Next step: I convert my schematic to show stitch and row counts rather than inches. I multiply the width measurements by the stitch gauge of 6, and the row measurements by the row gauge of 7.5. Note that I rounded up the bust stitch count by one stitch to get an even number.
So, here is my game plan:
- Cast on 432 stitches
- Knit 15 rows of ribbing
- Start the decreases and decrease 56 stitches over 109 rows (I got this number by I subtracting 376 from 432 to get 56 stitches)
- Knit 15 rows of stockinette
- Divide for the underarms and go back to following the pattern for the largest size
Now let's figure out where those decreases should go. We essentially are creating a concave quadrilateral (just had to throw that in to make it sound much more complicated than is necessary!)
The best choice is to spread the decreases over four wedges and to place these wedges a third of the way in from the side seams. (Some knitters prefer to put the decreases a quarter of the way in from the sides instead.) I refer to these as princess darts because they resemble princess-seamed shaping in sewing.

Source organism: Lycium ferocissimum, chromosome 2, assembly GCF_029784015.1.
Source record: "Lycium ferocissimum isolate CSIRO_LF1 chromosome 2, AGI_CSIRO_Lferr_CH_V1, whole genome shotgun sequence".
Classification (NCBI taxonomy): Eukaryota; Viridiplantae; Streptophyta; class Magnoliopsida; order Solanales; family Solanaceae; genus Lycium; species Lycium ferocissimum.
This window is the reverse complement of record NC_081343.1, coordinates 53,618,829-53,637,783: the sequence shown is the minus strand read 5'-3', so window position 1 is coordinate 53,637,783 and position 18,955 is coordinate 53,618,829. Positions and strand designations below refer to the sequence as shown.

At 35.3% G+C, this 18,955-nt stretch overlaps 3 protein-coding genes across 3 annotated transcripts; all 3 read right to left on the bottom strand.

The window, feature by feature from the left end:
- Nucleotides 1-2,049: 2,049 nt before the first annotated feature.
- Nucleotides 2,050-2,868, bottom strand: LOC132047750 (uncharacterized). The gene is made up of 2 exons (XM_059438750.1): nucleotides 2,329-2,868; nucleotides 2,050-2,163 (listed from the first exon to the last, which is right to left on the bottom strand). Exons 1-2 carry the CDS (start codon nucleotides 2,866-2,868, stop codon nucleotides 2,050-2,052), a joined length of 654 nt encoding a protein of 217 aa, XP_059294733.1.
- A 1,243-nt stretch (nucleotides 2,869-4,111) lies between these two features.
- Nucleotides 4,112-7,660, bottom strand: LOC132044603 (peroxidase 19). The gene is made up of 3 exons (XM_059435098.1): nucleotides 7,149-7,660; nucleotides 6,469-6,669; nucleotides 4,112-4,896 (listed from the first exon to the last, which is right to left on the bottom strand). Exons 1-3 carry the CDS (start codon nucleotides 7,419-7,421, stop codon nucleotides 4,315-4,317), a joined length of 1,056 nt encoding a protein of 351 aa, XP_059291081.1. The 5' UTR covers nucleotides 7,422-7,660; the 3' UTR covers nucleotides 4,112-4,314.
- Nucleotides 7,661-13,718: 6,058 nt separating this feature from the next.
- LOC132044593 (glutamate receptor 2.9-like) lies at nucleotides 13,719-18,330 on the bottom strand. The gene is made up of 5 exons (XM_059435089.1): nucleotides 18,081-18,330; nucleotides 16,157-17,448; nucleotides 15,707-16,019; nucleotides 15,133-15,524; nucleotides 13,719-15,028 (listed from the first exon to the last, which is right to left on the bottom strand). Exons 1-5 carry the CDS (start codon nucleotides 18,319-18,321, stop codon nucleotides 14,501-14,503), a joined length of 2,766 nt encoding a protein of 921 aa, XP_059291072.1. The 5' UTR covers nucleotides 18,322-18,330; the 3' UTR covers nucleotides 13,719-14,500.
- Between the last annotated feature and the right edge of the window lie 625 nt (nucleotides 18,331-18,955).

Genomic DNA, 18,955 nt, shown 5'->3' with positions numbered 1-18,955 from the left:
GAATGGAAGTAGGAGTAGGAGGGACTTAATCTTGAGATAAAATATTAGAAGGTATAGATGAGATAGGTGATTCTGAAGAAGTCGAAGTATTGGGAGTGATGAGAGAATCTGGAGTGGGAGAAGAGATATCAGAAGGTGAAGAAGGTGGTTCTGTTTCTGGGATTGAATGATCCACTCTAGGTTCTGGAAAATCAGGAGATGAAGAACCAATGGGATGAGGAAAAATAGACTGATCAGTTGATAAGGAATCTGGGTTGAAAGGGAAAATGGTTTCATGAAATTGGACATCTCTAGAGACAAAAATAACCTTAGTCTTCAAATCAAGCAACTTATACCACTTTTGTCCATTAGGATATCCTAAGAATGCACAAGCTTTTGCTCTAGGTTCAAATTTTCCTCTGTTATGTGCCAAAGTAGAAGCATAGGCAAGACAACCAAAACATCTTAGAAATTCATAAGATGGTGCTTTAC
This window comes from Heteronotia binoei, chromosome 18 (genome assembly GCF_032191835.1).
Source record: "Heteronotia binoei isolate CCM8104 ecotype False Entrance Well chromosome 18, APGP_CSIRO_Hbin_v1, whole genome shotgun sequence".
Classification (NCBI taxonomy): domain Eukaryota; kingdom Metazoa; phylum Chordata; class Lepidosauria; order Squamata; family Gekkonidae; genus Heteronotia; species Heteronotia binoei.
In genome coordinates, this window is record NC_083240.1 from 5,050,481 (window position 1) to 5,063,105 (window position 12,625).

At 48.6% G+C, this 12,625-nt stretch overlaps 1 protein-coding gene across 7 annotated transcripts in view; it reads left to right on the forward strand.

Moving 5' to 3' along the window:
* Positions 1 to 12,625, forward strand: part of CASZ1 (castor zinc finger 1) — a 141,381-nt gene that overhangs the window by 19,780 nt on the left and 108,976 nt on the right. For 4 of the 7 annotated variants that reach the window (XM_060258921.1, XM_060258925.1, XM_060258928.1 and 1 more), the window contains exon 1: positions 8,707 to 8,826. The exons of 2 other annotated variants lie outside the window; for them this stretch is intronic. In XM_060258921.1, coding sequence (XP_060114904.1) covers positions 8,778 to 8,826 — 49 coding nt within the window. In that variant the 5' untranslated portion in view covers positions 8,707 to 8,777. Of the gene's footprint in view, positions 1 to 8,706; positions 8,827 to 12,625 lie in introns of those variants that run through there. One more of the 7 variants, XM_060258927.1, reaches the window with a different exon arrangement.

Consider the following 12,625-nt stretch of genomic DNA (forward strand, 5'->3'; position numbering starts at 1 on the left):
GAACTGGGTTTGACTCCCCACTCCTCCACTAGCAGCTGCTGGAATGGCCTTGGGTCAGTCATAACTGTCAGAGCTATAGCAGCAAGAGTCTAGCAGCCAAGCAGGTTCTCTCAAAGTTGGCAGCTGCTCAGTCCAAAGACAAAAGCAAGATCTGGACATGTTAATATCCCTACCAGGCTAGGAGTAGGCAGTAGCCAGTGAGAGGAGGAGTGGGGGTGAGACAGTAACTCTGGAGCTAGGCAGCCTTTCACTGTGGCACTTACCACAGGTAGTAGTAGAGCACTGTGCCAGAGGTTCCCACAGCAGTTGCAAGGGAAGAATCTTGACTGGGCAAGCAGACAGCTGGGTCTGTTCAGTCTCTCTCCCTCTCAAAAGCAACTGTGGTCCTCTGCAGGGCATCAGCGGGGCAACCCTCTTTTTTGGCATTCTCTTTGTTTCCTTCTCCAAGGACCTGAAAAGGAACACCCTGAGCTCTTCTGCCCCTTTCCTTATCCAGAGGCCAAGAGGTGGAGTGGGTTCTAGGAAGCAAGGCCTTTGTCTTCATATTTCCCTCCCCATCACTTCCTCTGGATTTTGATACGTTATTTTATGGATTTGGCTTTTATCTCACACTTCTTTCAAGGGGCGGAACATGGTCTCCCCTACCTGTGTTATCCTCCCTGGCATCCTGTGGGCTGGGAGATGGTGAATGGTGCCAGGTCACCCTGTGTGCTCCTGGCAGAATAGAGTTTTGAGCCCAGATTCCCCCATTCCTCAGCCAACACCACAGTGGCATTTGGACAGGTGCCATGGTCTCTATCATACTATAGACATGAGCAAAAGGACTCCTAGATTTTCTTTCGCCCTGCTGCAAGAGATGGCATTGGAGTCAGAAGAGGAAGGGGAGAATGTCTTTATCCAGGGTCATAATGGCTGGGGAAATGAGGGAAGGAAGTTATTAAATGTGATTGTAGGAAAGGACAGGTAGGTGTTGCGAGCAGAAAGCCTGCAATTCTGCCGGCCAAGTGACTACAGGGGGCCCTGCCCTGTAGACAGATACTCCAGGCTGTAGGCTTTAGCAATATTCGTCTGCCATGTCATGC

So, to put these darts in one-third of the way from the sides, I do the following math:
- Total width of garment: 72 inches
- Half width of garment: 36 inches
- Half width of garment divided by 3 (or times 33%): 12 inches
I would insert my darts 12 inches in from each side seam on both the front and the back, or 72 stitches from each side (stitch gauge of 6 times 12 inches = 72 stitches).
With princess darts, you get a terrific fit - or at least I do. I used this shaping for both my Under Toad and the Carnation Pink and got a whole lot closer to my optimal sweater shape.
Okay, so now what do we do? Calculate the decreases. And that's just what we'll talk about next time: MORE MATH. Plus a bunch of online or app calculators that can run the numbers for you, thank goodness.
Happy Thanksgiving, everyone!